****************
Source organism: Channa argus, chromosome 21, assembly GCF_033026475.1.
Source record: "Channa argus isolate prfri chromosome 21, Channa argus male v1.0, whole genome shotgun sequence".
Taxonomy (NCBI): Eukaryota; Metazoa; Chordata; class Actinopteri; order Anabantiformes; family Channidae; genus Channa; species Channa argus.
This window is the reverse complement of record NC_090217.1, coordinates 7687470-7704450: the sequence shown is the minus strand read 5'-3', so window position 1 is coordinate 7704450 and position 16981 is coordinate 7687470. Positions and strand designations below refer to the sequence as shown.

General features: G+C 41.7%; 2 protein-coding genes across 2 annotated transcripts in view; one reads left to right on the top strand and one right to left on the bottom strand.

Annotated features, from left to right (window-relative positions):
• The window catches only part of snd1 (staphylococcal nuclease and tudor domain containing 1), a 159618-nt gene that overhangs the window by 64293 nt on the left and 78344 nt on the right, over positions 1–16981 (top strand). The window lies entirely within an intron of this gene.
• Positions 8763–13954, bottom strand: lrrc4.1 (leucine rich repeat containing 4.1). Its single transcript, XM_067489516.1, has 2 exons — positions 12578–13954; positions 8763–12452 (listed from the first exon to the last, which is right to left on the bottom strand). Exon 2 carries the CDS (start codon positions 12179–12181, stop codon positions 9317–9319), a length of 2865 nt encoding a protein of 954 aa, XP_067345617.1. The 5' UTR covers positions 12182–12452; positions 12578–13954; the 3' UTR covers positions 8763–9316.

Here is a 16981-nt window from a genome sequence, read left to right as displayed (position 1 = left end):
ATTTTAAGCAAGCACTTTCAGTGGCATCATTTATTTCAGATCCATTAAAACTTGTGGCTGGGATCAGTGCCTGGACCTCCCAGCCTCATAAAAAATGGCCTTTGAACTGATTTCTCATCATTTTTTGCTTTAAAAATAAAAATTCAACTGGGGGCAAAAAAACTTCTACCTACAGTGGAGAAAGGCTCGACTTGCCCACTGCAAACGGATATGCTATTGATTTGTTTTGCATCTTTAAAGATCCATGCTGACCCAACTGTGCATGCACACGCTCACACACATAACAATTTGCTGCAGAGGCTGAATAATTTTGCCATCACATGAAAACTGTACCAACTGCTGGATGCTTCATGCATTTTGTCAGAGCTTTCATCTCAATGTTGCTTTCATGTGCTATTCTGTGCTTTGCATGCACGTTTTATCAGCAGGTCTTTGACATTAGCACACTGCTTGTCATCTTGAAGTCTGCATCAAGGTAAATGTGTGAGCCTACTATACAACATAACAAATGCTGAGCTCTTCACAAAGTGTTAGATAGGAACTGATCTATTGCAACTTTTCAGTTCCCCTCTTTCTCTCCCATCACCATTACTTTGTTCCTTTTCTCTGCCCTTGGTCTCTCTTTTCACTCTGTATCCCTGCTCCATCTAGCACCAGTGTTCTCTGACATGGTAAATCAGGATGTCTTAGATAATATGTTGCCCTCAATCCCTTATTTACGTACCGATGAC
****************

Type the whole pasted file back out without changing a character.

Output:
Source organism: Channa argus, chromosome 21, assembly GCF_033026475.1.
Source record: "Channa argus isolate prfri chromosome 21, Channa argus male v1.0, whole genome shotgun sequence".
Taxonomy (NCBI): Eukaryota; Metazoa; Chordata; class Actinopteri; order Anabantiformes; family Channidae; genus Channa; species Channa argus.
This window is the reverse complement of record NC_090217.1, coordinates 7687470-7704450: the sequence shown is the minus strand read 5'-3', so window position 1 is coordinate 7704450 and position 16981 is coordinate 7687470. Positions and strand designations below refer to the sequence as shown.

General features: G+C 41.7%; 2 protein-coding genes across 2 annotated transcripts in view; one reads left to right on the top strand and one right to left on the bottom strand.

Annotated features, from left to right (window-relative positions):
• The window catches only part of snd1 (staphylococcal nuclease and tudor domain containing 1), a 159618-nt gene that overhangs the window by 64293 nt on the left and 78344 nt on the right, over positions 1–16981 (top strand). The window lies entirely within an intron of this gene.
• Positions 8763–13954, bottom strand: lrrc4.1 (leucine rich repeat containing 4.1). Its single transcript, XM_067489516.1, has 2 exons — positions 12578–13954; positions 8763–12452 (listed from the first exon to the last, which is right to left on the bottom strand). Exon 2 carries the CDS (start codon positions 12179–12181, stop codon positions 9317–9319), a length of 2865 nt encoding a protein of 954 aa, XP_067345617.1. The 5' UTR covers positions 12182–12452; positions 12578–13954; the 3' UTR covers positions 8763–9316.

Here is a 16981-nt window from a genome sequence, read left to right as displayed (position 1 = left end):
ATTTTAAGCAAGCACTTTCAGTGGCATCATTTATTTCAGATCCATTAAAACTTGTGGCTGGGATCAGTGCCTGGACCTCCCAGCCTCATAAAAAATGGCCTTTGAACTGATTTCTCATCATTTTTTGCTTTAAAAATAAAAATTCAACTGGGGGCAAAAAAACTTCTACCTACAGTGGAGAAAGGCTCGACTTGCCCACTGCAAACGGATATGCTATTGATTTGTTTTGCATCTTTAAAGATCCATGCTGACCCAACTGTGCATGCACACGCTCACACACATAACAATTTGCTGCAGAGGCTGAATAATTTTGCCATCACATGAAAACTGTACCAACTGCTGGATGCTTCATGCATTTTGTCAGAGCTTTCATCTCAATGTTGCTTTCATGTGCTATTCTGTGCTTTGCATGCACGTTTTATCAGCAGGTCTTTGACATTAGCACACTGCTTGTCATCTTGAAGTCTGCATCAAGGTAAATGTGTGAGCCTACTATACAACATAACAAATGCTGAGCTCTTCACAAAGTGTTAGATAGGAACTGATCTATTGCAACTTTTCAGTTCCCCTCTTTCTCTCCCATCACCATTACTTTGTTCCTTTTCTCTGCCCTTGGTCTCTCTTTTCACTCTGTATCCCTGCTCCATCTAGCACCAGTGTTCTCTGACATGGTAAATCAGGATGTCTTAGATAATATGTTGCCCTCAATCCCTTATTTACGTACCGATGAC